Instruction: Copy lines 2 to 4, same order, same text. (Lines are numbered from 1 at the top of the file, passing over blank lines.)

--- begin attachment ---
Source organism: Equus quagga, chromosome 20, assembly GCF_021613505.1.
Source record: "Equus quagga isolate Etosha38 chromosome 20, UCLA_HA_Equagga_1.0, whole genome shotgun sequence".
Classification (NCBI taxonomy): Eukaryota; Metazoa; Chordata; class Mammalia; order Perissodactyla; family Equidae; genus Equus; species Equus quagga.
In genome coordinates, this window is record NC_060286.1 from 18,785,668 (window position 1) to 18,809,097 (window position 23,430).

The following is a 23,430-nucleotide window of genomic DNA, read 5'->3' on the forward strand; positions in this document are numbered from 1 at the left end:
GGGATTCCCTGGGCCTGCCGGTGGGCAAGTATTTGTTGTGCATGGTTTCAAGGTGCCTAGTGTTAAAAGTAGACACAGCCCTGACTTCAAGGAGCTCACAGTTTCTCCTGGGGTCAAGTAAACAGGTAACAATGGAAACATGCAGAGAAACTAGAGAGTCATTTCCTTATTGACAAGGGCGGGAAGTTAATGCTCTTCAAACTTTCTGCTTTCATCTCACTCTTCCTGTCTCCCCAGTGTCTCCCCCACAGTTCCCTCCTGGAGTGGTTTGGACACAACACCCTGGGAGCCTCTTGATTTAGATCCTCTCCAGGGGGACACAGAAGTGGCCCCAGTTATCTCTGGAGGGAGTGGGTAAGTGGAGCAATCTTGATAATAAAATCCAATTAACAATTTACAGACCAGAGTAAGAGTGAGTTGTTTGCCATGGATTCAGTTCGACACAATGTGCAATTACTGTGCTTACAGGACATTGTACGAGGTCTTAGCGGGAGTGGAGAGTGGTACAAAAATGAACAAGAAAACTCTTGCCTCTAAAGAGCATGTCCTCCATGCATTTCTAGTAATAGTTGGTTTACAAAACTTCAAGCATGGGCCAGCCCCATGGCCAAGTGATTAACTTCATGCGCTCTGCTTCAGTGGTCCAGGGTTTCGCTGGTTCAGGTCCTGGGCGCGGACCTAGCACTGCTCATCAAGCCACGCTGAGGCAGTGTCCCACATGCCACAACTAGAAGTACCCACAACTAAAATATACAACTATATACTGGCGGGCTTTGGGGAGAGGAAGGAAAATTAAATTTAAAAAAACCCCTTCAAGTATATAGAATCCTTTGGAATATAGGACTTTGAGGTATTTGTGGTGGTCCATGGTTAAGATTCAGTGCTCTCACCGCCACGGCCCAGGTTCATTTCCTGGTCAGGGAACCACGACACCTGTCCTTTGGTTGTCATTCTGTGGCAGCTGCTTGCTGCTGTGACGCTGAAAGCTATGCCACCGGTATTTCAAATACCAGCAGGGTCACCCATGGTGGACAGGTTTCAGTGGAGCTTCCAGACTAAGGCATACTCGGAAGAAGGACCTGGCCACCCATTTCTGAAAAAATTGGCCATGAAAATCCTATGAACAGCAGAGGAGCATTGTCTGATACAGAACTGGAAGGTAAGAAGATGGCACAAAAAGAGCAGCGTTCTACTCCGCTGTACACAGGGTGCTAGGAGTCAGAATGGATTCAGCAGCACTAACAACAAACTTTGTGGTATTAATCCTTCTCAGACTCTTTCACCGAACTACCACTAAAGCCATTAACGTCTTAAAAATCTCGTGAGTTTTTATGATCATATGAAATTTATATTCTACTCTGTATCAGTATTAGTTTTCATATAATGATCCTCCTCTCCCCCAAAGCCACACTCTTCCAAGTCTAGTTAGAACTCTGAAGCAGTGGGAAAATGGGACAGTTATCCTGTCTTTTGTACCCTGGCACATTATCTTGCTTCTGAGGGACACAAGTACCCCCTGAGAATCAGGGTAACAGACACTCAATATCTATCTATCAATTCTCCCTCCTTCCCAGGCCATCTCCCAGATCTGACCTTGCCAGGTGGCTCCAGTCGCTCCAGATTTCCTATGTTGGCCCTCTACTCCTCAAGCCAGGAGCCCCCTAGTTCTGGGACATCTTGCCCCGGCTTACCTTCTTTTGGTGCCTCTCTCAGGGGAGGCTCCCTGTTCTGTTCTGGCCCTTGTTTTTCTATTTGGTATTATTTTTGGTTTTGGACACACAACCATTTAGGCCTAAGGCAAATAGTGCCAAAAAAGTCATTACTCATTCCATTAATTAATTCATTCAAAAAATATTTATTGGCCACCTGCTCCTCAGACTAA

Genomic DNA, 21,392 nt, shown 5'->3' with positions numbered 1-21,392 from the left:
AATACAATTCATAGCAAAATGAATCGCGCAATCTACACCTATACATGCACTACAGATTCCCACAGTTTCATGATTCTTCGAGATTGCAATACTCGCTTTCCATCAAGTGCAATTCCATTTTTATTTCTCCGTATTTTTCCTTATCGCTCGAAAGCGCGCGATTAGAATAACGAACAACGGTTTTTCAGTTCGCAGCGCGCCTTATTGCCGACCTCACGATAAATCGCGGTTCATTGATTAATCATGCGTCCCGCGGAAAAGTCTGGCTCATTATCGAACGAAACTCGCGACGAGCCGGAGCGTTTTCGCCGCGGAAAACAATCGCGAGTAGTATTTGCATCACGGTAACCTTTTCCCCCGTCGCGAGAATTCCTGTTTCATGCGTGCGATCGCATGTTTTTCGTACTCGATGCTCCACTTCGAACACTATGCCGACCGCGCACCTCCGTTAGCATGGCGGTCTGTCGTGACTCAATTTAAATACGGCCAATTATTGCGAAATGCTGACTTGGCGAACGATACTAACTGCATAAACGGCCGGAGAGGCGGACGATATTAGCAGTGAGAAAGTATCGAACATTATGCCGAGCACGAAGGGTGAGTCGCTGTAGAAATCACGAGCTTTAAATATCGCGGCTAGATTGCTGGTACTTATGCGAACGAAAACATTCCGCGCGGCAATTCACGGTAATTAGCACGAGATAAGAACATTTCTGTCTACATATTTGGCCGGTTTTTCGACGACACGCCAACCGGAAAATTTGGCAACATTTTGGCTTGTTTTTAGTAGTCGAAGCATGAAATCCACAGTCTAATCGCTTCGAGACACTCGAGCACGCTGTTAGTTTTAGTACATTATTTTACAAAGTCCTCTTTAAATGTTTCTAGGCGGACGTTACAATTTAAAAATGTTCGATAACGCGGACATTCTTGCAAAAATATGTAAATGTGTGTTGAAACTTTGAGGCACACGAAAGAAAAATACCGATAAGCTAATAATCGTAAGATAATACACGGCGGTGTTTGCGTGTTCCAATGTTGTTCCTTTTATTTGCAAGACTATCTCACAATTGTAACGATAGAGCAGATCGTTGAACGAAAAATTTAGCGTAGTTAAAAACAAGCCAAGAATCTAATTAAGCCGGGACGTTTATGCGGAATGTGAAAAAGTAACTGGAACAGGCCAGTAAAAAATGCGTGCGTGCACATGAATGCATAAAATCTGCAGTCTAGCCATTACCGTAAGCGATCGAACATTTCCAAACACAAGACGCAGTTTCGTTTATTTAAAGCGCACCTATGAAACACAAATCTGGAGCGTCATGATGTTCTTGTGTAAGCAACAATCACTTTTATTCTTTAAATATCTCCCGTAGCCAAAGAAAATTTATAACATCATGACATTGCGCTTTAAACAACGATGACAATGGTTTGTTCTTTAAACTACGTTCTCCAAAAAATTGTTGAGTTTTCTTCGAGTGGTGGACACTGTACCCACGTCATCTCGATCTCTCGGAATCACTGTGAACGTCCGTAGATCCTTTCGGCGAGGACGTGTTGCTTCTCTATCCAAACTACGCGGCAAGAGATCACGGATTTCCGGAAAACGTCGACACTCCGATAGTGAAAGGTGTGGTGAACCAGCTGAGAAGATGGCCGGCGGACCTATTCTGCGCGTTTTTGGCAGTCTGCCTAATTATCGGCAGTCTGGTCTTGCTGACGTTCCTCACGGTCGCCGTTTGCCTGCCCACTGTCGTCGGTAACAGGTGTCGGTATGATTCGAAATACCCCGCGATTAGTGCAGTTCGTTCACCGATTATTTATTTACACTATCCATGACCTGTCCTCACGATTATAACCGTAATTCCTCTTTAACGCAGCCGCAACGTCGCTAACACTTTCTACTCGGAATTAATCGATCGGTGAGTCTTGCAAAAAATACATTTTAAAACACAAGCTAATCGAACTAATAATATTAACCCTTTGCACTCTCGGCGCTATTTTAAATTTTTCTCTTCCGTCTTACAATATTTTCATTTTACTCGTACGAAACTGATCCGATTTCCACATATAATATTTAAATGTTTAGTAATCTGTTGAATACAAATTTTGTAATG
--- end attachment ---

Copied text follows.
Source record: "Equus quagga isolate Etosha38 chromosome 20, UCLA_HA_Equagga_1.0, whole genome shotgun sequence".
Classification (NCBI taxonomy): Eukaryota; Metazoa; Chordata; class Mammalia; order Perissodactyla; family Equidae; genus Equus; species Equus quagga.
In genome coordinates, this window is record NC_060286.1 from 18,785,668 (window position 1) to 18,809,097 (window position 23,430).